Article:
8) Social interactions. I’m not talking with guests or even Facebook. I’m talking nurturing those relationships that mean something to you. Jeff and I try to go on dates where there’s no work involved so we can just enjoy one another as a married couple. I also try to nurture my close friendships, relationships with my mom and cousins and I spend a good amount of time texting with my favorite aunt. This is critical to me. It gives me a sense of normalcy and a chance to reconnect with my personal life.

9) Mind over matter. This is the last one and the one that is maybe the most important one. We all have our bad days. Days we don’t feel like it. Don’t feel well, don’t have inspiration, had a disagreement with someone or simply are in a bad mood. For me I always practice a little bit of mind over matter. My mind says do it and everything else doesn’t matter. When you consciously make this decision it really helps to get you past whatever funk you are in and just do it. I don’t mean to sound like a Nike commercial but really it is helpful to just do it.

So am I the energizer bunny? Perhaps. But you can be one too. Everyone can do it. Having a positive attitude about life is the first step to achievement. And one final word of advice? Have fun. Laugh. Find ways to make fun of yourself and to allow yourself to laugh at things. It can’t all be serious and no play. You’d be amazed at how often Jeff and I simply play at work and make each other laugh. That’s the best motivator to getting stuff done.

Monika The Energizer Bunny

Have fun! Play! It makes even the hardest work seem like fun!

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Loving and Loathing Food: The Reality of Eating Disorders http://www.chestnut-inn.com/lovingandloathingfood/ http://www.chestnut-inn.com/lovingandloathingfood/#comments Sat, 03 May 2014 15:06:49 +0000 http://www.chestnut-inn.com/?p=1150 Everyone knows I love food. I love eating it, cooking it and sharing it with people. It’s my art and my zen. It’s my singular mission to bring the joy of eating and cooking to others and to educate them about healthy eating. What everyone doesn’t know is that it wasn’t always this way. In […]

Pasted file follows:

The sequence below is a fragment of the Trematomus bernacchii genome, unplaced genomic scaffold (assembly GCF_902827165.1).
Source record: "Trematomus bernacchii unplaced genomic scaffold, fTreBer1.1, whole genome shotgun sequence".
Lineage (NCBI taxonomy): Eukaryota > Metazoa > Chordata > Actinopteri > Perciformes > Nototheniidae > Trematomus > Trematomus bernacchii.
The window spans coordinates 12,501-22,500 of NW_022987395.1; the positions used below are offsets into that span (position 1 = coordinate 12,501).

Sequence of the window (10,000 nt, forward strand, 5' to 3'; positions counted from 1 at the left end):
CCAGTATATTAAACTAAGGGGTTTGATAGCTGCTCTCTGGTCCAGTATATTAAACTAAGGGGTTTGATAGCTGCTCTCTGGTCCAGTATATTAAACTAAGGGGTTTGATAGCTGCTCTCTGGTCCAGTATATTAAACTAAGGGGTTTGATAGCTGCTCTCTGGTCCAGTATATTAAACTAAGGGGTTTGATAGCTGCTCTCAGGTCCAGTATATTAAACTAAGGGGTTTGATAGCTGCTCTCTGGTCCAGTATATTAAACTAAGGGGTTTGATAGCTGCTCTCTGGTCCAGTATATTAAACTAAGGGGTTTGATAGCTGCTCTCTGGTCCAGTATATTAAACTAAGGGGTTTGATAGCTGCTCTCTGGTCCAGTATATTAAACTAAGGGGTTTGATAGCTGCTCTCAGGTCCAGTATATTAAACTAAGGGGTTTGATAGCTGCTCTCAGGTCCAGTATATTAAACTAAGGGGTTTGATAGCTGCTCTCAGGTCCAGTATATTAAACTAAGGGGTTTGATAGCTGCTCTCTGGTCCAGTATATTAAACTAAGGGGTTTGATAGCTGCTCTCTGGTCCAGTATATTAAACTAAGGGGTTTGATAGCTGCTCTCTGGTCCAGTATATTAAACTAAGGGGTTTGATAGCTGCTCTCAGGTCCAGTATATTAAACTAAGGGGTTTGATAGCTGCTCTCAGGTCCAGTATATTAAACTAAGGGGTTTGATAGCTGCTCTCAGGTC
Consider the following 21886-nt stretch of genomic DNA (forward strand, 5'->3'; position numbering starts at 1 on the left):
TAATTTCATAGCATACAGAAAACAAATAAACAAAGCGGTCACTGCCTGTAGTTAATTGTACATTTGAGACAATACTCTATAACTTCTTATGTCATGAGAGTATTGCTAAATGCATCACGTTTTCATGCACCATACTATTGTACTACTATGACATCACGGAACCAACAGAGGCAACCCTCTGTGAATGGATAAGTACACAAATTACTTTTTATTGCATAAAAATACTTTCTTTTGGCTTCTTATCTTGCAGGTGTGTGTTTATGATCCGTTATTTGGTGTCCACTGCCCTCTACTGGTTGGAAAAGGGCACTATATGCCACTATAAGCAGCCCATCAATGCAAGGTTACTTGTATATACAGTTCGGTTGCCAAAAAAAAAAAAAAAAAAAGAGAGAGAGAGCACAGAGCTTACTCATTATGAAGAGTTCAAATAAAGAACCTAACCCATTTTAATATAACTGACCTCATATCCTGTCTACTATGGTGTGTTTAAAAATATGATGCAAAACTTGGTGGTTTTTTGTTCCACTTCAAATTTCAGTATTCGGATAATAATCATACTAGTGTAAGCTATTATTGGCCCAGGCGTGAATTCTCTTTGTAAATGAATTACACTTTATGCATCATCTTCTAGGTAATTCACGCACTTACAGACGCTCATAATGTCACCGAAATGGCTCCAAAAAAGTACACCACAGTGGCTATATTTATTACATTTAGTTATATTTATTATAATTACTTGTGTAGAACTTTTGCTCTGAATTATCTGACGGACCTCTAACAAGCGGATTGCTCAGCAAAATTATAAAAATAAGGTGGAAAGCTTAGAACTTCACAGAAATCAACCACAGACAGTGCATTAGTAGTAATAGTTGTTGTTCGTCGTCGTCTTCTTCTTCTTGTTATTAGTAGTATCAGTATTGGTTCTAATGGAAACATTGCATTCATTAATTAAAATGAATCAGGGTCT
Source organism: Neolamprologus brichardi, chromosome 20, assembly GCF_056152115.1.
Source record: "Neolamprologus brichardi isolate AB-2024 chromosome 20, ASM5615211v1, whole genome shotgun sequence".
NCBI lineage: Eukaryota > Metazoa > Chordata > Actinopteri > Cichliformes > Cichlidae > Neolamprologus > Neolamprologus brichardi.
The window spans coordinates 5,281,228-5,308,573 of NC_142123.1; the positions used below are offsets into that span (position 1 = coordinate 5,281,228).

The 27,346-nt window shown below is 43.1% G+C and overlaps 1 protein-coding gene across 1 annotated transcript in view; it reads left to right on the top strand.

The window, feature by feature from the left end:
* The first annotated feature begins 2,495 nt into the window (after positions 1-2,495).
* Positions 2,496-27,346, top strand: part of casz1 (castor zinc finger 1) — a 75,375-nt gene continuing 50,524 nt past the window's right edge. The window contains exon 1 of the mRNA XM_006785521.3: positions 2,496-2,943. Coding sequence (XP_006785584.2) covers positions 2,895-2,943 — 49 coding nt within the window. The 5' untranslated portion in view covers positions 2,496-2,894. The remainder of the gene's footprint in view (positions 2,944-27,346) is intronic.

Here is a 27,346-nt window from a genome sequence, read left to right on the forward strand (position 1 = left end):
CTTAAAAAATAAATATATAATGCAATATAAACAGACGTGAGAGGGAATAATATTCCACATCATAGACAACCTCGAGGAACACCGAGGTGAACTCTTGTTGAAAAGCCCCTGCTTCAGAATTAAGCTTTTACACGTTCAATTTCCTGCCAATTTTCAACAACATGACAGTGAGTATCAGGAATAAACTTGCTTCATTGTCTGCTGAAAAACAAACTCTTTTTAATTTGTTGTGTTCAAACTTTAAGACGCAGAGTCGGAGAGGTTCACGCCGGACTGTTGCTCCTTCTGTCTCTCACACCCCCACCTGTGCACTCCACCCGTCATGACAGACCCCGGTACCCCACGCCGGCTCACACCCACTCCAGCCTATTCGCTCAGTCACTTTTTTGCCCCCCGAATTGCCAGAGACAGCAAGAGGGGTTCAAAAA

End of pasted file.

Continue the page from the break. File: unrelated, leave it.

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Everyone knows I love food. I love eating it, cooking it and sharing it with people. It’s my art and my zen. It’s my singular mission to bring the joy of eating and cooking to others and to educate them about healthy eating. What everyone doesn’t know is that it wasn’t always this way. In fact, there was a time when I hated food. I feared it, loathed it and wanted nothing to do with it.

As a teenager and young dancer I struggled with weight and with trying to fit into an unrealistic mold. I was blessed, or cursed as the case may be, with a very typical Eastern European body. Short, stocky, buxom. In short, not what you need to be a ballerina. I was a good dancer, in fact a good enough dancer to get into numerous summer programs at various ballet companies. What I wasn’t was naturally tall and slender. I had to work at it. Every time I would audition and they would accept me they would say it was contingent upon my losing 10 pounds. I was already slender, but not slender enough. Long story short, this spiraled into what would become an eating disorder.

Loving and Loathing Food: The Reality of Eating Disorders

As a horse in a circus themed ballet